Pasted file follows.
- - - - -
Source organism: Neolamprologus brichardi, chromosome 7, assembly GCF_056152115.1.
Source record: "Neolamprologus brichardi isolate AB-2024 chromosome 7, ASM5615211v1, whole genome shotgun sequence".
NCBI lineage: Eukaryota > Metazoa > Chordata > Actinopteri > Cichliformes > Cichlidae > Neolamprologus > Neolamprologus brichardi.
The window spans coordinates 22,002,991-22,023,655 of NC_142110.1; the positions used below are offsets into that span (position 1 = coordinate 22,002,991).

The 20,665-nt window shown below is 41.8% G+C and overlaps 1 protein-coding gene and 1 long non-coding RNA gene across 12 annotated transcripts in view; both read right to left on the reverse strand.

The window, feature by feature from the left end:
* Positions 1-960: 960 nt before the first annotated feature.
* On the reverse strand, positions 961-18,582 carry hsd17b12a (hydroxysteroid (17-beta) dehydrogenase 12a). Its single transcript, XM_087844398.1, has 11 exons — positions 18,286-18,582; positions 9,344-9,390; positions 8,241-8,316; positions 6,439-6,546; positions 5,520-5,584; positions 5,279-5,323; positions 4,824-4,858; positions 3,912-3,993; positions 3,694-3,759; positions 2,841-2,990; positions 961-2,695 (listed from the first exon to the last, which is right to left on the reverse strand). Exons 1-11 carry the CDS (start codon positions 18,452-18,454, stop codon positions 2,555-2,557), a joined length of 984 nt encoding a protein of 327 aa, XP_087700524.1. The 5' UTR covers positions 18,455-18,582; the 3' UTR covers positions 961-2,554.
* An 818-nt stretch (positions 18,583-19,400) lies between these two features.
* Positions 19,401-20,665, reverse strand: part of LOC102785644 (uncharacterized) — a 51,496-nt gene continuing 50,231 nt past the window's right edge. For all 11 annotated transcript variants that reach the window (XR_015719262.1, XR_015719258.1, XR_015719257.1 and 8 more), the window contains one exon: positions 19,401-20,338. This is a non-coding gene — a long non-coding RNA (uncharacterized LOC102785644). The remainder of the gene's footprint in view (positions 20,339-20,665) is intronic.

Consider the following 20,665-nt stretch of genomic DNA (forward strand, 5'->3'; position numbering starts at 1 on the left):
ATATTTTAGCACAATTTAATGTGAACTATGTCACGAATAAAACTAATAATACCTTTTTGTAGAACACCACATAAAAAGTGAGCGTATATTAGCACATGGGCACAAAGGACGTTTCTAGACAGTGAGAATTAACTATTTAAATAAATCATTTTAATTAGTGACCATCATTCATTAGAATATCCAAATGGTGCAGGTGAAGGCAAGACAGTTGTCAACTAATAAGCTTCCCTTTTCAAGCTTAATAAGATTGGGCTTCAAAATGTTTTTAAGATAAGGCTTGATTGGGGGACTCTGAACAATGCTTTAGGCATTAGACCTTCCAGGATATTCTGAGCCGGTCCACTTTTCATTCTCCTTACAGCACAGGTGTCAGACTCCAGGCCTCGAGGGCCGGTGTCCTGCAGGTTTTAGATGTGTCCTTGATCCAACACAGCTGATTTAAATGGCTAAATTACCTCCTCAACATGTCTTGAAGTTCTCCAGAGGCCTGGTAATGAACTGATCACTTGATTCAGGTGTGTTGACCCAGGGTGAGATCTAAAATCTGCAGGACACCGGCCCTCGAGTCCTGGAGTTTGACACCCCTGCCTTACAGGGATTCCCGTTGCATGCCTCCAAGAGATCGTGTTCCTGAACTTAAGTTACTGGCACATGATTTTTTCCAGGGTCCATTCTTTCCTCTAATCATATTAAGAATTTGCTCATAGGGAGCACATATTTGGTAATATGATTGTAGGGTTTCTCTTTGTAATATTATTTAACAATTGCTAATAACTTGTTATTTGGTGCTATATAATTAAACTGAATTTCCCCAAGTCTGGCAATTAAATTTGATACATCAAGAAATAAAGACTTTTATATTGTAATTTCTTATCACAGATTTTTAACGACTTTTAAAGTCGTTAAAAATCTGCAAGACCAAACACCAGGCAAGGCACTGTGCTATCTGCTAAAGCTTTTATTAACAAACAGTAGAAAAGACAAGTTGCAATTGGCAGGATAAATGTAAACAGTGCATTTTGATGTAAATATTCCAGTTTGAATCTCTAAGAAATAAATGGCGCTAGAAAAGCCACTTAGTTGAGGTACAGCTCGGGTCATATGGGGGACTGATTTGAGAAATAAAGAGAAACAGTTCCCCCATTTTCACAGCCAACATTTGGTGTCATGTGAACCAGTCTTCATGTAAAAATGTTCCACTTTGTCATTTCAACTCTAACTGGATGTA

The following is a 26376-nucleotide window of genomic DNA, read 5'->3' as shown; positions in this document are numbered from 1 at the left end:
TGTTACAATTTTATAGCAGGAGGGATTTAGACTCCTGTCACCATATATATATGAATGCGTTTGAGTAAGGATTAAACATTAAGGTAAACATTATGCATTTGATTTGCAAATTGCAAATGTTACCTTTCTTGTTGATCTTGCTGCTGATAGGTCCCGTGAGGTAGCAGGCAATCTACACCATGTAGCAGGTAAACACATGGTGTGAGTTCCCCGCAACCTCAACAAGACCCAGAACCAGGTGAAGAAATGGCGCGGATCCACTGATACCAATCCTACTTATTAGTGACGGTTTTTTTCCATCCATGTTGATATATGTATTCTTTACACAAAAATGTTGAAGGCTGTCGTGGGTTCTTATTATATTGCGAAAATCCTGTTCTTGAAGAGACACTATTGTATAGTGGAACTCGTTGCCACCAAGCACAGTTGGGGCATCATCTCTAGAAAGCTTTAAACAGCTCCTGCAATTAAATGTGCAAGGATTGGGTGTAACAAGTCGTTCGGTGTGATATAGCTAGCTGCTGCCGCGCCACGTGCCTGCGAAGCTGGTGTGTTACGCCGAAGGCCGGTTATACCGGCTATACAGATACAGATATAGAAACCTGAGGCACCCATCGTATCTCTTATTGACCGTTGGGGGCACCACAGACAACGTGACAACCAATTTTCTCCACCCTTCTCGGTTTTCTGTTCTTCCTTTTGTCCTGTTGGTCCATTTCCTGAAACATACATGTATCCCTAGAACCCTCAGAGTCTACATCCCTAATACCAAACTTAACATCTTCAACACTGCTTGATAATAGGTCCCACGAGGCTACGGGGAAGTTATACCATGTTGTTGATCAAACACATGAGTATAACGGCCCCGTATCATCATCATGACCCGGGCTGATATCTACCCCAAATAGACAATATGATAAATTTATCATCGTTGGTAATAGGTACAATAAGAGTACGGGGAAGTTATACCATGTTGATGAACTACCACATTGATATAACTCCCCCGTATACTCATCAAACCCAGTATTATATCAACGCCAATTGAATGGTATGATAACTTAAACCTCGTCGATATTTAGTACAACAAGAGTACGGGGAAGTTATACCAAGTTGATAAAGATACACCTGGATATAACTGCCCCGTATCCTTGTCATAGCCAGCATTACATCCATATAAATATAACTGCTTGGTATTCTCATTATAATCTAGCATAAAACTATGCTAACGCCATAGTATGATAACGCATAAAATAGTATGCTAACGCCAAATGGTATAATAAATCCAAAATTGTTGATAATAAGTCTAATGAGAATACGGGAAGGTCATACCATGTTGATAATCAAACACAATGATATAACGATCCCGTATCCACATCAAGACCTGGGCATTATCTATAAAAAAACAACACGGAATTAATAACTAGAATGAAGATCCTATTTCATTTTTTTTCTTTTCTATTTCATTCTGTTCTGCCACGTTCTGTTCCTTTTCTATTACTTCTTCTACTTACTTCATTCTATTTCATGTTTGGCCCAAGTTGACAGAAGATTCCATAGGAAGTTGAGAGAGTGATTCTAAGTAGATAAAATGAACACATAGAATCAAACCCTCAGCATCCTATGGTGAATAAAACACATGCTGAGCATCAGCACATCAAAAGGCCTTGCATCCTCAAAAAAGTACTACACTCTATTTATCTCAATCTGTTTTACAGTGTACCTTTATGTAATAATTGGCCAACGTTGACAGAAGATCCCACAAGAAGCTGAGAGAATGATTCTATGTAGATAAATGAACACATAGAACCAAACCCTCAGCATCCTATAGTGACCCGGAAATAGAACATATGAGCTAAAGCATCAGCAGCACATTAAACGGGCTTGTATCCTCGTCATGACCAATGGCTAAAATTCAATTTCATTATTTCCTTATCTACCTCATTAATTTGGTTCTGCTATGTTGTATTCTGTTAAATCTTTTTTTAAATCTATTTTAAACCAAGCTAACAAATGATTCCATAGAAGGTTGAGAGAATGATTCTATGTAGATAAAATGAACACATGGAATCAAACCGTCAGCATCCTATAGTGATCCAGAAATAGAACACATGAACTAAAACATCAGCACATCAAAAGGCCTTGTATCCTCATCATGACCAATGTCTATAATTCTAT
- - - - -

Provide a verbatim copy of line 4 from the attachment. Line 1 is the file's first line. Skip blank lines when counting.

The window spans coordinates 22,002,991-22,023,655 of NC_142110.1; the positions used below are offsets into that span (position 1 = coordinate 22,002,991).